The Day I Killed The Resistance

Posted by Adam

When I was 13 years-old, during my Freshman year of High School, I decided to run indoor track.  I wanted to do something that would get me in better shape for baseball season in the Spring.  Indoor track was what all the other athletes did, so I figured I would give it a shot.

On the first day of track practice, about 100 or so students gathered at the indoor track, and the coaching staff was introduced.  I played it cool, because I really had no idea what to expect.  After introducing all of the other coaches, the head track coach, Coach Hardy, simply said, “okay, now every go meet with your coaches for your team practices.”

With that, everyone dispersed all at once.  The sprinters went one way, the pole-vaulters went another, and the high and triple-jumpers another.  I stood there.  I had no idea where to go, because I had never run track before.

Coach Hardy was the type of man that, when you looked at him, you would never guess he could be a leader of athletes.  He had a rather awkward build, and the type of walk that made you think he could trip or tip over at any moment.  He always wore a grey sweatsuit that was about a decade too old, and two sizes to small.  Despite what appeared to be a complete lack of qualification to coach a track team, he was a very decorated track coach, having trained numerous State Champions, and many athletes who would go on to lead professional careers in various sports.  Above all, he was a kind man.

Coach Hardy saw me standing alone and obviously confused.  ”Rothamel,” he said (it was a military school, so everyone was called by their last name).  ”What are you doing?”

“I don’t know coach,” was the only thing I could think of.  ”I don’t have a team.”

“Well, I can find a place for you,” he said.  He took a step or two back, looked me up and down, and said very matter-of-factly, “you are tall and lanky, so you’re going to be on the distance team.  They are meeting outside, so hurry up.”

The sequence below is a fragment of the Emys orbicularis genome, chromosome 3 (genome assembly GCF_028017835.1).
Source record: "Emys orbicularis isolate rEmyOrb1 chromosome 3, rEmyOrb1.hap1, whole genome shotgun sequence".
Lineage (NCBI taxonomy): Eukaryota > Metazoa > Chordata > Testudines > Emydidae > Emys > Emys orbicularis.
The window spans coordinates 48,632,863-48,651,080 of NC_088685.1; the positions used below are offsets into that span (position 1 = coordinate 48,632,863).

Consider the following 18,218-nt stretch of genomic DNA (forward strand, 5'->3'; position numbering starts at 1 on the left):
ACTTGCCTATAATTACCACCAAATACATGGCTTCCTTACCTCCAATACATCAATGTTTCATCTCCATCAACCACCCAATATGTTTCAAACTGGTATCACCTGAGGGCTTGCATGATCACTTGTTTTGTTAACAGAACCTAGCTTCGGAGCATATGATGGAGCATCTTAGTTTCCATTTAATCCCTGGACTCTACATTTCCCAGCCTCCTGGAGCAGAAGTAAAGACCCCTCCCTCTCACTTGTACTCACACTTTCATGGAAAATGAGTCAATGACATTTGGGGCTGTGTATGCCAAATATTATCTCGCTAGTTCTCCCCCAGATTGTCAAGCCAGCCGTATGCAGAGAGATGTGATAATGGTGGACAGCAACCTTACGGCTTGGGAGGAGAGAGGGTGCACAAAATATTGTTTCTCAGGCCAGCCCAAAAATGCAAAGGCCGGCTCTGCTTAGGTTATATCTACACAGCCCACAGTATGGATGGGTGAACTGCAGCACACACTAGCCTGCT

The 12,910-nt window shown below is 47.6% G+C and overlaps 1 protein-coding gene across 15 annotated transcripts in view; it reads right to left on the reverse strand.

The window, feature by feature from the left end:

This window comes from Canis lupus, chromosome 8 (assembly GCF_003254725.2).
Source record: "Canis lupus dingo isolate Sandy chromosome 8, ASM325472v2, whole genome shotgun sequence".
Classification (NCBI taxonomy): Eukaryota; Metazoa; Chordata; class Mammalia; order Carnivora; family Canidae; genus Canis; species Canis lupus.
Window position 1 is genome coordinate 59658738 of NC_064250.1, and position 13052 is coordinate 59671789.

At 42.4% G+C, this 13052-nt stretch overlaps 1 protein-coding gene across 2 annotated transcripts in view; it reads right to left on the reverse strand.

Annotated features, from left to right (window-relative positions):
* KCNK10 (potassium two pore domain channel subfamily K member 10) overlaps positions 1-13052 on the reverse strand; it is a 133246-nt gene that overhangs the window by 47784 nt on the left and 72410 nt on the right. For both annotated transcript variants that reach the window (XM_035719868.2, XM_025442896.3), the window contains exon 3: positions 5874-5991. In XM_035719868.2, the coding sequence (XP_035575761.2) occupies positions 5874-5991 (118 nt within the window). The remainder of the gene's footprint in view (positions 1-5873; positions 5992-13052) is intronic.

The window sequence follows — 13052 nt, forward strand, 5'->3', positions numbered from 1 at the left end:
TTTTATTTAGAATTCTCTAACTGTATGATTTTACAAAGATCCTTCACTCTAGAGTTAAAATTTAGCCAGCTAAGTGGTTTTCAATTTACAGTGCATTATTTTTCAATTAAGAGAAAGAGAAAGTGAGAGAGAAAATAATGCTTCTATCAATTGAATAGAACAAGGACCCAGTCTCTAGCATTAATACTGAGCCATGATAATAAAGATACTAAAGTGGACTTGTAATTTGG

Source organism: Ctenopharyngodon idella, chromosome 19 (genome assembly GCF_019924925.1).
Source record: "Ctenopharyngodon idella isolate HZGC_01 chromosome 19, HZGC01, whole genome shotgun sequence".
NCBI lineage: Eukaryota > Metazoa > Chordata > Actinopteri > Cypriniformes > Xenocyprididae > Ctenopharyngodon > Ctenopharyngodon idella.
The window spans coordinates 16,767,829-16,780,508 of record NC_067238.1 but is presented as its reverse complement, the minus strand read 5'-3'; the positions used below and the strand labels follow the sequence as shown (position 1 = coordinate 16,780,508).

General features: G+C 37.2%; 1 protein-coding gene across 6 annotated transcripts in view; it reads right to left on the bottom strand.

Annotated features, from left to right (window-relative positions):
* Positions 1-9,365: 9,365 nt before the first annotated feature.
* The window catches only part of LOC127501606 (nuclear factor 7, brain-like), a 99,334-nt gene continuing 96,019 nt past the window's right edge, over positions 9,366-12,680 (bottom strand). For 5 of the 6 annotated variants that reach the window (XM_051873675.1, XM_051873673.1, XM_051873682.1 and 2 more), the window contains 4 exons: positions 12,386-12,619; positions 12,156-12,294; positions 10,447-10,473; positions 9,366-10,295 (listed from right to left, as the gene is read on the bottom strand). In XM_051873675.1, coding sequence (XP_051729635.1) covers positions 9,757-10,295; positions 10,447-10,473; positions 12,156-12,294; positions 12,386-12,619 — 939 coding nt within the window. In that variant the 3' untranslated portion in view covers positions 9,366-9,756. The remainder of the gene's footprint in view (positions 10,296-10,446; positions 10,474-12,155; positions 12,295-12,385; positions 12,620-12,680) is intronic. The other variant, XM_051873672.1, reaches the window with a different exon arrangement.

A little-bit dumbfounded, but not really having any other options, I turned and ran outside to catch up with my newfound team of distance runners.

When I got outside, I saw the distance team gathered at the bottom of the steps into the gymnasium.  It was a group of a ten or so guys.  They were standing in a loose semicircle around the distance coach, Coach Moyer.  When I walked up, they were all engaged in rather casual conversation.  It was obvious to me that they all knew each other pretty well, and had been together before.

It  was also obvious to me that, contrary to the appearance of Coach Hardy, these guys had the look of distance runners.  They all had that long lanky look that Coach Hardy had used to describe me, but which now seemed completely inappropriate when compared with the physical appearance of these guys.  It was rather chilly on that fall day, so most of them had on running tights, little skull caps, light gloves, or some combination of the three.

At this point, I’m beginning to get a little intimidated.  The Resistance is beginning to rear its hideous head.  I’m standing there thinking, “you are in way over your skis.  There is no way you can do this.  Look at these guys.  They probably woke up and ran from their homes.  They probably don’t even use motorized transportation.  You’ve never even owned a pair of running shoes.”

For a moment, I was able to quiet The Resistance so that I could hear Coach Moyer.  ”Okay guys.  I know this is the first practice of the year, and even though many of you already ran cross country, we’re gonna just take it easy for this first practice.”